Arlington, Virginia.  "With amazing foresight and gifted planning, Arlington has transformed itself in about three decades from a declining inner-ring suburb into a thriving, bustling and immensely livable community.  This was done by coordinating the county's (under Virginia law, Arlington is a county, not a city) redevelopment and growth with the region's Metro subway system . . ."  (In two parts.  Go here for Part Two).

  Sumney St. in Mixson (courtesy of the I'on Group) 

Mixson, in North Charleston, SC.  "One of the best redevelopment projects in the Neck is Mixson, which is putting over 900 homes and 150,000 square feet of shops, offices, and amenities on a 44-acre tract in North Charleston.  That effectively displaces what would likely be the development of around 300 acres of countryside if it had been built on the fringe to typical sprawl dimensions . . ."

Every one of these places has been blessed with a bit of genius and a lot of skill and determination.  Their inhabitants and neighbors are the better for it, and so is the planet.

 

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Comments

Sean ThomasDec 22 2008 12:42 PM

That's a great list, Kaid. Thanks again for including Old North St. Louis along with these other inspiring places. As always, you and your readers are welcome to come visit us to see the community in person (we do offer tours). And if you can't make it to St. Louis, feel free to visit us virtually by checking out our new & improved website at www.ONSL.org.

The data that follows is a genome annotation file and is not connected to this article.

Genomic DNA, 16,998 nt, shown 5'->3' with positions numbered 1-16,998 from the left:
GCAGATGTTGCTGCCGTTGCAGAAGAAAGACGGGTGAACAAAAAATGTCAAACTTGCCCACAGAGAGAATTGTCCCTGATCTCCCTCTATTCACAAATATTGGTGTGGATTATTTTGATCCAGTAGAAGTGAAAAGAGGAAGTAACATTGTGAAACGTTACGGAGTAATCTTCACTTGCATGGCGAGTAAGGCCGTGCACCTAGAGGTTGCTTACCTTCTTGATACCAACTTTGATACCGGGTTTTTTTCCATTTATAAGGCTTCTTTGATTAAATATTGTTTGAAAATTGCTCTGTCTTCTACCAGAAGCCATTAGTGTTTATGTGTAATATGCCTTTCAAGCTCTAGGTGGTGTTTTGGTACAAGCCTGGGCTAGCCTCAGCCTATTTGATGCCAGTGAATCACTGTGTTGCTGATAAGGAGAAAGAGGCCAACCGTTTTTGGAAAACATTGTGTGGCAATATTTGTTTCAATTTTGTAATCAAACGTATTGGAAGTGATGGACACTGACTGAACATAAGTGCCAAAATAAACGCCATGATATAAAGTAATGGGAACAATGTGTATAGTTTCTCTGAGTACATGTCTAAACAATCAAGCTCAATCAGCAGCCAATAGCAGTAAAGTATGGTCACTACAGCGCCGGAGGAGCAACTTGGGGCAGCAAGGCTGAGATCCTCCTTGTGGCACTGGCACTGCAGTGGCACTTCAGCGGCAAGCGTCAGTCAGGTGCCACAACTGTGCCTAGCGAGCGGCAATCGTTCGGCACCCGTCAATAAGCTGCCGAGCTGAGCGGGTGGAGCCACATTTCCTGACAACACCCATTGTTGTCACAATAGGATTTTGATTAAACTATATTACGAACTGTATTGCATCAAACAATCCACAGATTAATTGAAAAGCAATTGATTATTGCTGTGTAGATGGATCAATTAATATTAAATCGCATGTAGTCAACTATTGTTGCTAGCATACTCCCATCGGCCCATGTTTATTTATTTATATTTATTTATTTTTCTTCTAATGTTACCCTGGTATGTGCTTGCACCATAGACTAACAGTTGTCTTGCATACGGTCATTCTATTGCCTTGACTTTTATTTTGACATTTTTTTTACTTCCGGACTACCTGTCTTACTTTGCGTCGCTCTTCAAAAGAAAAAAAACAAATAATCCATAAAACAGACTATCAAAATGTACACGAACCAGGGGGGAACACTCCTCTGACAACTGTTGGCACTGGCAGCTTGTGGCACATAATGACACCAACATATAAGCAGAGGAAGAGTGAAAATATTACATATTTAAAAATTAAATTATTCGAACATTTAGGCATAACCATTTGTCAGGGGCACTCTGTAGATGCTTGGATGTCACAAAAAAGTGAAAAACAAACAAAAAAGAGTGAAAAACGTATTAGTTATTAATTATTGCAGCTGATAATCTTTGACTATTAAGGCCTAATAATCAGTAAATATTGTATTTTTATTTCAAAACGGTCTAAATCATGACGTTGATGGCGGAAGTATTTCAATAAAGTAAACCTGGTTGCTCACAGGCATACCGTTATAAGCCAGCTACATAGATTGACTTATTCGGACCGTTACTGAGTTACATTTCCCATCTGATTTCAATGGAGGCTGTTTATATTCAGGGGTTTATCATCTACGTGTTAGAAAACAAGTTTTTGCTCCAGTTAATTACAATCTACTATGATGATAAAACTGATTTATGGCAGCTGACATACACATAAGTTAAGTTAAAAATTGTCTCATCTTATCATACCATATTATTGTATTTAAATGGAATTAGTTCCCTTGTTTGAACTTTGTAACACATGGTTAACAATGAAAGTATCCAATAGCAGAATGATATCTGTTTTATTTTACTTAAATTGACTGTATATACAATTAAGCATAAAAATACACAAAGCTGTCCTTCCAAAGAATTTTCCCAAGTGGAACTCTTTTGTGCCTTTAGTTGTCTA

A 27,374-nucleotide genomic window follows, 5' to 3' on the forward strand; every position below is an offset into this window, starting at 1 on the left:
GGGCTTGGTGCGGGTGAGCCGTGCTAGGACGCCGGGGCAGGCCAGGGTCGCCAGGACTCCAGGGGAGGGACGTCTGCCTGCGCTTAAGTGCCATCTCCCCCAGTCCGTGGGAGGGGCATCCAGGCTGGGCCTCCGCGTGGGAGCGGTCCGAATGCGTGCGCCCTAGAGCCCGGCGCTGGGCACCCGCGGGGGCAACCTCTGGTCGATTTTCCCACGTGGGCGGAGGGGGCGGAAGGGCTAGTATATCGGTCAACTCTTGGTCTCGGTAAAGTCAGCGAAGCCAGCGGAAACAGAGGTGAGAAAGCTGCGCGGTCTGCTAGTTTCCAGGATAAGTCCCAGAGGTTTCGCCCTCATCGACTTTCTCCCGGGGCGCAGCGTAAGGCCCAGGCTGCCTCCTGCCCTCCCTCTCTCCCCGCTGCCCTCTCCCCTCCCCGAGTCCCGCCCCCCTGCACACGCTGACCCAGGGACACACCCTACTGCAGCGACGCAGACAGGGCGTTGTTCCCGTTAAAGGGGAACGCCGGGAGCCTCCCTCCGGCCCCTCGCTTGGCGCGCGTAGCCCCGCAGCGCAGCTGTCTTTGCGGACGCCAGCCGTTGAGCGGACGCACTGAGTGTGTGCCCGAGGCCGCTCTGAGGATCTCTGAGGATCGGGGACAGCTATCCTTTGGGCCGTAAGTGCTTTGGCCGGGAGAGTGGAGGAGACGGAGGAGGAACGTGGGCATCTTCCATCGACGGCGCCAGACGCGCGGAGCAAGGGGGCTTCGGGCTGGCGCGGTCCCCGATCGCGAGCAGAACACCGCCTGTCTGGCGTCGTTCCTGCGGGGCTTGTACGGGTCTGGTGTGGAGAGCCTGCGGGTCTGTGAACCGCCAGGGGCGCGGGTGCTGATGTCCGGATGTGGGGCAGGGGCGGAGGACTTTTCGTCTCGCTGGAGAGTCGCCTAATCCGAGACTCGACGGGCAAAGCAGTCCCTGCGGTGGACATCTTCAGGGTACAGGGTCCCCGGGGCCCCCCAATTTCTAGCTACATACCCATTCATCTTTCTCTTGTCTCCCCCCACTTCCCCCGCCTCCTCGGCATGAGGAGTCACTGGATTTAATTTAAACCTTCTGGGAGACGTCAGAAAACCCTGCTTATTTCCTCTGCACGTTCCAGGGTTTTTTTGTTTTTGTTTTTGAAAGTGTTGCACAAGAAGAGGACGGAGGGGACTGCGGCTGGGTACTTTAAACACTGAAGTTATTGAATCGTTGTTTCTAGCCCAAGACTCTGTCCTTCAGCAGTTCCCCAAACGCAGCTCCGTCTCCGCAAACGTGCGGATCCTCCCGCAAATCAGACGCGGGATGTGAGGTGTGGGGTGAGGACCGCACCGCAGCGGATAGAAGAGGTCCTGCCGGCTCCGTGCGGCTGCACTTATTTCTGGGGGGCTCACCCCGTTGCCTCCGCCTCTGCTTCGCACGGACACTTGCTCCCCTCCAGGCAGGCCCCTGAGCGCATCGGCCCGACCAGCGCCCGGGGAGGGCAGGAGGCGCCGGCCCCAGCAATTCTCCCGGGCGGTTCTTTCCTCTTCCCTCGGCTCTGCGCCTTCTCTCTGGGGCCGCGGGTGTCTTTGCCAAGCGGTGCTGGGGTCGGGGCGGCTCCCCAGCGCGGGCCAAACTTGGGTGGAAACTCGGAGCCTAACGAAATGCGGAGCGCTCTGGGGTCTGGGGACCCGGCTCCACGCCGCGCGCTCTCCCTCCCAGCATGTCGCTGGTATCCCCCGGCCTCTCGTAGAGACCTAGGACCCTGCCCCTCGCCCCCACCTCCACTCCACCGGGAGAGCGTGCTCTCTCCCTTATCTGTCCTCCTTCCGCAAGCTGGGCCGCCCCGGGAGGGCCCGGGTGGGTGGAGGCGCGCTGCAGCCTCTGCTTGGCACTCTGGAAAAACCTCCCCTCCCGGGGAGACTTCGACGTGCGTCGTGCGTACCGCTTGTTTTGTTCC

Kaid @ NRDCDec 22 2008 03:08 PM

My pleasure, Sean. And I look forward to taking you up on that invitation.

Judy LewinDec 22 2008 06:04 PM

We are so proud of ONSL - Old North Saint Louis because in the 1950's it was near the infamous and disastrous, but now destroyed Pruitt Igoe complex. It took years for St Louisans to overcome the stigma. But, today, ONSL is a shining example of how a group of volunteers with some seed capital, invested time and skills to make a desirable community again. THANK YOU KAID. we appreciate your post about us.

Judy Lewin, Realtor and Developer

Kathryn WoodardDec 23 2008 10:19 AM

Thank you Kaid for your kind words about ONSL! I have been their Neighborhood Stabilization Officer for over ten years (community liaison with the City). ONSL has always had my heart, from the moment I met the dedicated group of urban volunteers who inhabited ONSL in the 1970s. They transformed over 30 vacant lots into urban garden spaces, and consistently fought for historic renovation of their housing stock, even when many were saying that the houses should be demolished. The group had a community, not just a group of people living in a neighborhood, and had regular potlucks, house tours, spring clean up days, and maintaining vacant lots and boarding up vacant buildings.